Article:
Husk – Charleston, South Carolina – Restaurant Review
How to save some cash: Try to go during Restaurant Week (if they’ll keep participating?), you’ll pay $30-$40 for 3-courses vs appx $50-$60 for 3-courses during normal times
Voted “Best New Restaurant in America” by Bon Appetit in 2011, Husk is one of the most talked-about restaurants in the city–it has been for a few years now and continues to be immensely popular.
After hearing mixed reviews from our friends (“You better like pork before you go in there…” and “I know everyone loves it, but I didn’t…”), I was admittedly skeptical that my high expectations may not be met.
Located next door to the restaurant in a carriage house, we arrived early to check out the bar atmosphere. When we walked in, we immediately stepped back in time – almost. The rustic-yet-chic décor was inviting, and we sat at the bar surrounded by rustic wooden walls. From what we heard, they distill some of their own bourbon in the barrels sitting around the room. Jeffrey tried the FIRE IN THE ORCHARD which was like a traditional old-fashioned that Husk put its own twist on by adding smoked apple juice, Applejack brandy and a few pickled jalapeño to garnish the glass and add a heat-packed punch. As a result, the last few sips were unbearably hot but definitely worth getting again.
The hostess will call over at the bar when your table is ready, so just make sure when you check in so they know where find to you.
The main restaurant, which was obviously recently converted from a single family home, was packed and lively. The server reminded us that the restaurant changes its menu daily as its a farm-to-table restaurant, collecting most of its ingredients from local farms–we didn’t need any reminding as there’s a giant chalkboard listing the origins of all the food.
For the first course, we tried the increasingly popular SOUTHERN FRIED CHICKEN SKINS with collard green marmalade and Husk’s own hot sauce. It was a 10-year-old’s dream. The skin is always the best part! Who would have thought that I would ever be allowed – even encouraged – to eat only the fatty skin with no meat?!
NOTE: That’s another thing about Husk. You have to be willing to throw caution to the wind and try things out of the box. Foods coupled that you never would have imagined before- a place where unhealthy options reign supreme.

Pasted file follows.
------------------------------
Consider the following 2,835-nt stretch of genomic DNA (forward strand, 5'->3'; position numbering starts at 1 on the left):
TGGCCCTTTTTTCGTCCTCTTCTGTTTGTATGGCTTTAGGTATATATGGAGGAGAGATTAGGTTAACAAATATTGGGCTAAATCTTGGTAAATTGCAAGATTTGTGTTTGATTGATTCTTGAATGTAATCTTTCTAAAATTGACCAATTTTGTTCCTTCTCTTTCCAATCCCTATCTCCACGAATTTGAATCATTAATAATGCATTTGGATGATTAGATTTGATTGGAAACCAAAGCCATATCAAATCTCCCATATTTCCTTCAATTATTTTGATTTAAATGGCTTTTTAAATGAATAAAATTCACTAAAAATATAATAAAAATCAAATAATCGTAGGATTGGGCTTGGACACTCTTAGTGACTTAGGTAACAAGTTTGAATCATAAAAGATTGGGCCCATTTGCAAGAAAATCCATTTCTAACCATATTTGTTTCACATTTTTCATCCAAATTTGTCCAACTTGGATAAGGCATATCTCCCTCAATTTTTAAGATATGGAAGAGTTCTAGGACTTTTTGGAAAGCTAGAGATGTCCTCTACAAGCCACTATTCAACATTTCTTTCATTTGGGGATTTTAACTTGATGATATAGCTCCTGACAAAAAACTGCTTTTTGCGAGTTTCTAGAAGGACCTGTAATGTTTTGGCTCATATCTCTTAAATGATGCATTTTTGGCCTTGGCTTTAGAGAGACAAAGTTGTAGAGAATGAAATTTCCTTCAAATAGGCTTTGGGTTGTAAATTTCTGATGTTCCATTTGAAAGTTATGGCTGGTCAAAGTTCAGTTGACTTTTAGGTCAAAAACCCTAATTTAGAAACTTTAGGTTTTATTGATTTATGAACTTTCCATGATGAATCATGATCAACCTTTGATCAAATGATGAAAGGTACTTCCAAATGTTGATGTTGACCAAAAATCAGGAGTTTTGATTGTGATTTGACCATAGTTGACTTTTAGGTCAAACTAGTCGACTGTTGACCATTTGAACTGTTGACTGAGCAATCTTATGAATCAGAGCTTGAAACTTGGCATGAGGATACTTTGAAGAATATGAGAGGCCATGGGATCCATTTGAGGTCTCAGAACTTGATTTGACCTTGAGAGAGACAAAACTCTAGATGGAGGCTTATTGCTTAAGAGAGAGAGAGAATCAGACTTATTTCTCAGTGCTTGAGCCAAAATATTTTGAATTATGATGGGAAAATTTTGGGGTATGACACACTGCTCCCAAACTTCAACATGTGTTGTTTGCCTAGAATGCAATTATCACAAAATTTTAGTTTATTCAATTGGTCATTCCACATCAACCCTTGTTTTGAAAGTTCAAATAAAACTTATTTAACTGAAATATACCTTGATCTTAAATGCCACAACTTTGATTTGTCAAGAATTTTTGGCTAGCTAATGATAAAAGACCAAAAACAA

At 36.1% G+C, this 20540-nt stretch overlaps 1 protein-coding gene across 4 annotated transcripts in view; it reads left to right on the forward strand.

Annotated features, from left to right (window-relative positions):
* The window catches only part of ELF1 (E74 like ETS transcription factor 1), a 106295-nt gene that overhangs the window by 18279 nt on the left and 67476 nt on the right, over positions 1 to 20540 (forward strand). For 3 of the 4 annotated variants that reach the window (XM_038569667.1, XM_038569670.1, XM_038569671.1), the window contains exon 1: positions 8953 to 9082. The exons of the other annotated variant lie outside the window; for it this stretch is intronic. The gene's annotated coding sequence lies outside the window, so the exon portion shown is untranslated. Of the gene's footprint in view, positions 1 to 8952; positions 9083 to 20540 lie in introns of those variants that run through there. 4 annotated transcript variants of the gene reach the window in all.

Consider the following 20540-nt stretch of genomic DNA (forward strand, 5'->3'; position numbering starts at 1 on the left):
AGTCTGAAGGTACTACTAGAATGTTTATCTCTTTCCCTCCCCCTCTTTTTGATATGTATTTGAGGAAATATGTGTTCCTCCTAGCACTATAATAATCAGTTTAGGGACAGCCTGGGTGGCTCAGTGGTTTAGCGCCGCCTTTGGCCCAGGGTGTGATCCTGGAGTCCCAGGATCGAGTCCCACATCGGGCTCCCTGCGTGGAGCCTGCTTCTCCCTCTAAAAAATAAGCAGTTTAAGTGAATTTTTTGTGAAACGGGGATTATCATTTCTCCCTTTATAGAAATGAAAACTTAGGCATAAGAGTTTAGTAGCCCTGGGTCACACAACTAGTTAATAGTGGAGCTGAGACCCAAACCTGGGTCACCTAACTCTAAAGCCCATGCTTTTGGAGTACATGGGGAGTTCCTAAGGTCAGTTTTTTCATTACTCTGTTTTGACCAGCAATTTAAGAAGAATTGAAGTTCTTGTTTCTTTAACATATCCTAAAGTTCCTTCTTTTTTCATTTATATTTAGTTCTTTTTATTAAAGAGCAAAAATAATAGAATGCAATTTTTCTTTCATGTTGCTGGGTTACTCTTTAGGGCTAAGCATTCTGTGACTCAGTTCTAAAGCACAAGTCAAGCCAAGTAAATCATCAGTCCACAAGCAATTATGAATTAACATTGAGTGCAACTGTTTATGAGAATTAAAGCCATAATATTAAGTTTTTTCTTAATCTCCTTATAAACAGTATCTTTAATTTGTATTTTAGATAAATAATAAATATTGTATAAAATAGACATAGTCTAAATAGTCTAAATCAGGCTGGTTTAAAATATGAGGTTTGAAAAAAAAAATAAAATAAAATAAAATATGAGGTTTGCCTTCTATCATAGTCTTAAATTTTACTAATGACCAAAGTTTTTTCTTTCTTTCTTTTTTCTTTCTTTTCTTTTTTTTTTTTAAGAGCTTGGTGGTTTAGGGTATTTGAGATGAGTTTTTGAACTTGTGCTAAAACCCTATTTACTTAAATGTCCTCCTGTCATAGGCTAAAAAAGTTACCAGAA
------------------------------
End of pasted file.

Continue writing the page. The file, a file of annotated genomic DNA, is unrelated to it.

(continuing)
We also tried the SHRIMP AND GRITS with tomato braised peppers and onions, charred scallions and soft poached farm egg. This was pretty good—the poached egg was a unique touch for an otherwise ordinary Charleston dish.
The first entrée (more aptly referred to as “Supper” on the menu) we tasted was the CORNMEAL DUSTED N.C. CATFISH with smokey field peas and pole beans, sun gold tomato gravy and chow chow. Lightly fried to perfection, the moist piece of fish had a great texture complements of the tasty cornmeal breading.
The HERITAGE PORK, cider braised cabbage, baby sweet potatoes and bourbon demi-glaze was another hit. The pork had a crisp, sweet edge/outside, but fell apart almost just by looking at it.
After a rather heavy meal (probably should have skipped the fried chicken skins) we ordered one of the lighter sounding desserts, the BUTTERMILK PANNA COTTA. Overall it was OK, just not really my style–the citrus mixed in made the dish taste a bit too tart. However, the light custard-like panna cotta had a subtle flavor of mint that made it very refreshing.
In hindsight, we should have just ordered two OATMEAL PIEs with Anson Mills oatmeal cookie crust, brown sugar custard, fudge sauce and salted caramel ice cream. Our sever described it as a “large, grown-up oatmeal cookie” which was only partially correct as he left out the descriptor “fricken amazing.” Thankfully, the portion size wasn’t overwhelming either.
BOTTOM LINE: So did Husk meet our expectations? More like they took our expectations, shoved them back in our faces, telling us we didn’t set the bar high enough and then delivered on a whole other level. Well done sir, well done.